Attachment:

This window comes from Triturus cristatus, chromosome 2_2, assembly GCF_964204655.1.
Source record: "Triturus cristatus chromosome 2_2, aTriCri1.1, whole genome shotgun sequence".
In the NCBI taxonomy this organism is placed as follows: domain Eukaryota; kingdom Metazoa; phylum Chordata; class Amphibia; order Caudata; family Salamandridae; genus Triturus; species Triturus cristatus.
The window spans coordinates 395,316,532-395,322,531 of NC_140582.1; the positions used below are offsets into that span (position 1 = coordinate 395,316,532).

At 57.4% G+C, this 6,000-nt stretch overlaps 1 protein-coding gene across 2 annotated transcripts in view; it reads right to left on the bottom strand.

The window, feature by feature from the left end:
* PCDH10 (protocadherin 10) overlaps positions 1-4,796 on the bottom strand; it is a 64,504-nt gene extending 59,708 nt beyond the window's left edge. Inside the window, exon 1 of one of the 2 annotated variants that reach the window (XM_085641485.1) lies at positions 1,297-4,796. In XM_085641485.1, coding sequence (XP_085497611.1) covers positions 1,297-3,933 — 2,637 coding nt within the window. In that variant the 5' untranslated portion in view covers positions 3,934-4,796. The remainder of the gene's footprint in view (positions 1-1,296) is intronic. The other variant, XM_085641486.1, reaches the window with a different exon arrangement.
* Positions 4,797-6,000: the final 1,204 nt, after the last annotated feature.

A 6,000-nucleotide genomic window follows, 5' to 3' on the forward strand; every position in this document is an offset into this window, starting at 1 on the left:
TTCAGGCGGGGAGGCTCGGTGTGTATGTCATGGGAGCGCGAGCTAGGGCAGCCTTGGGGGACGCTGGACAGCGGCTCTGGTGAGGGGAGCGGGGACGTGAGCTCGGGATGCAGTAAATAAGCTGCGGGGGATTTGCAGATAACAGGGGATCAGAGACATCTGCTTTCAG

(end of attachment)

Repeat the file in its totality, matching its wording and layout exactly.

This window comes from Triturus cristatus, chromosome 2_2, assembly GCF_964204655.1.
Source record: "Triturus cristatus chromosome 2_2, aTriCri1.1, whole genome shotgun sequence".
In the NCBI taxonomy this organism is placed as follows: domain Eukaryota; kingdom Metazoa; phylum Chordata; class Amphibia; order Caudata; family Salamandridae; genus Triturus; species Triturus cristatus.
The window spans coordinates 395,316,532-395,322,531 of NC_140582.1; the positions used below are offsets into that span (position 1 = coordinate 395,316,532).

At 57.4% G+C, this 6,000-nt stretch overlaps 1 protein-coding gene across 2 annotated transcripts in view; it reads right to left on the bottom strand.

The window, feature by feature from the left end:
* PCDH10 (protocadherin 10) overlaps positions 1-4,796 on the bottom strand; it is a 64,504-nt gene extending 59,708 nt beyond the window's left edge. Inside the window, exon 1 of one of the 2 annotated variants that reach the window (XM_085641485.1) lies at positions 1,297-4,796. In XM_085641485.1, coding sequence (XP_085497611.1) covers positions 1,297-3,933 — 2,637 coding nt within the window. In that variant the 5' untranslated portion in view covers positions 3,934-4,796. The remainder of the gene's footprint in view (positions 1-1,296) is intronic. The other variant, XM_085641486.1, reaches the window with a different exon arrangement.
* Positions 4,797-6,000: the final 1,204 nt, after the last annotated feature.

A 6,000-nucleotide genomic window follows, 5' to 3' on the forward strand; every position in this document is an offset into this window, starting at 1 on the left:
TTCAGGCGGGGAGGCTCGGTGTGTATGTCATGGGAGCGCGAGCTAGGGCAGCCTTGGGGGACGCTGGACAGCGGCTCTGGTGAGGGGAGCGGGGACGTGAGCTCGGGATGCAGTAAATAAGCTGCGGGGGATTTGCAGATAACAGGGGATCAGAGACATCTGCTTTCAG